Chunnakam is an unconfined aquifer situated in the northern part of Jaffna (Prabagar et al., 2020). It is geographically confined to the north by the Indian Ocean, west by the Palk Strait, and the south and east areas are covered with lagoons. Most of the area is covered with limestone. Spatially, Chunnakam aquifer faces extreme water scarcity issues which can be classified under a few categories. First, salinity intrusion is observed in most parts of the aquifer (Gunaalan et al., 2018). Second, hardness in water is also common due to the limestone bedrock (IWMI, 2013). The third issue is contamination of groundwater and surface water by agricultural activities, urbanization and increase of domestic and industrial waste discharge (Harshan et al., 2017). This has been worsened by poor water management practices at household level. Owing to these scarcity issues there is a need to manage water demand as well as to increase supply. In Jaffna, approximately 12% of the annual rainfall accounts for recharging the aquifer and over 25% contributes to surface run-off that enters the Indian Ocean via the lagoons and watercourses (IWMI, 2013). Demand for water has increased due to underground water pollution caused by the inappropriate management of lagoons Thondamanaru and Ariyali and improper usage of groundwater resources (Janen & Sivakumar, 2014). In general, coverage of piped water supply to family units is exceptionally low (3.2% have stand posts and 0.5% household connections) (NWSDB, 2016). In this context, studying the relationship between land use and the condition of Chunnakam aquifer is vital to determine the scarcity levels. Since the majority of the population still relies on groundwater through dug wells, the quality and quantity of available water sources need frequent assessment for its suitability for consumption. Due to time and resource limitations, water quality and quantity data were obtained from published reports of the International Water Management Institute (IWMI) (IWMI, 2014). The results obtained through the assessment were verified using professionals in the field including the National Water Supply & Drainage Board (NWSDB), researchers, non-governmental organizations (NGOs) from the water sector and public sector representatives in Jaffna.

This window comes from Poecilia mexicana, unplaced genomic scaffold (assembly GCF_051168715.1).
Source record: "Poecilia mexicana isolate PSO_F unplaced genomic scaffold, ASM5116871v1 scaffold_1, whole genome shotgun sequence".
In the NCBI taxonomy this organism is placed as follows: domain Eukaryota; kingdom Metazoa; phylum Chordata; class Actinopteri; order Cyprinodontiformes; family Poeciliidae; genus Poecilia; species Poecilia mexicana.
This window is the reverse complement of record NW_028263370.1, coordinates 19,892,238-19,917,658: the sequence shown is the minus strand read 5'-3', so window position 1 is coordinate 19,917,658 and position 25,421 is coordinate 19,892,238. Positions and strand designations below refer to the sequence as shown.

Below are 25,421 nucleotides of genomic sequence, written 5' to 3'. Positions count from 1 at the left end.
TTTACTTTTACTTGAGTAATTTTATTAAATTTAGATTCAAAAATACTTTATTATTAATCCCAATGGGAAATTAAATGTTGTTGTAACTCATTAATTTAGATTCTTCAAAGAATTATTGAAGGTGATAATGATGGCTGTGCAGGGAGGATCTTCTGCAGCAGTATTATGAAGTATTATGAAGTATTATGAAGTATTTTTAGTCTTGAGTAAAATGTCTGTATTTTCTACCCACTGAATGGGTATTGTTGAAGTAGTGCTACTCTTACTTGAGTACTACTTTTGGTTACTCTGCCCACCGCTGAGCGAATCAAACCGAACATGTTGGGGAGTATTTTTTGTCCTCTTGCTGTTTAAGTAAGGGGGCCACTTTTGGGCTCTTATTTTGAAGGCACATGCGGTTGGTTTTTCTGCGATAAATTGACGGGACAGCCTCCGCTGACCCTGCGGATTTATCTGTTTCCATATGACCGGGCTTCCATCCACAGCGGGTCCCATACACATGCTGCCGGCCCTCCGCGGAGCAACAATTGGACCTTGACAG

Water scarcity has explicitly challenged the community's ability to physically access the resource, while there are different implicit challenges on socio-economic status as well as the infrastructure provision (Ohlsson & Turton, 1999). Access to water-related constraints have resulted on private sector investment flow in northern cities in Sri Lanka including Jaffna (ILO, 2020). Based on the existing policy initiatives and water balance studies, water resources in Jaffna faced severe contamination problems while limited community awareness on water management has caused unsustainable domestic water demand (Sivakumar, 2021). Socio-economic and cultural factors have also created limited options available for improving the water security in this region. Destruction of water sources upstream, and infrastructure projects such as dams and road projects could directly affect water scarcity in a different locality. Excessive population growth and uncontrolled land use changes could worsen the severity of impacts. Jaffna suffered a lengthy civil conflict which kept away population and development for over three decades. With the post war development from 2009, people were settling back in the villages while infrastructure development took place in a rapid phase. The degree of impacts could be a result of the different land use activities within the locality (Gülbaz & Kazezyilmaz-Alhan, 2012).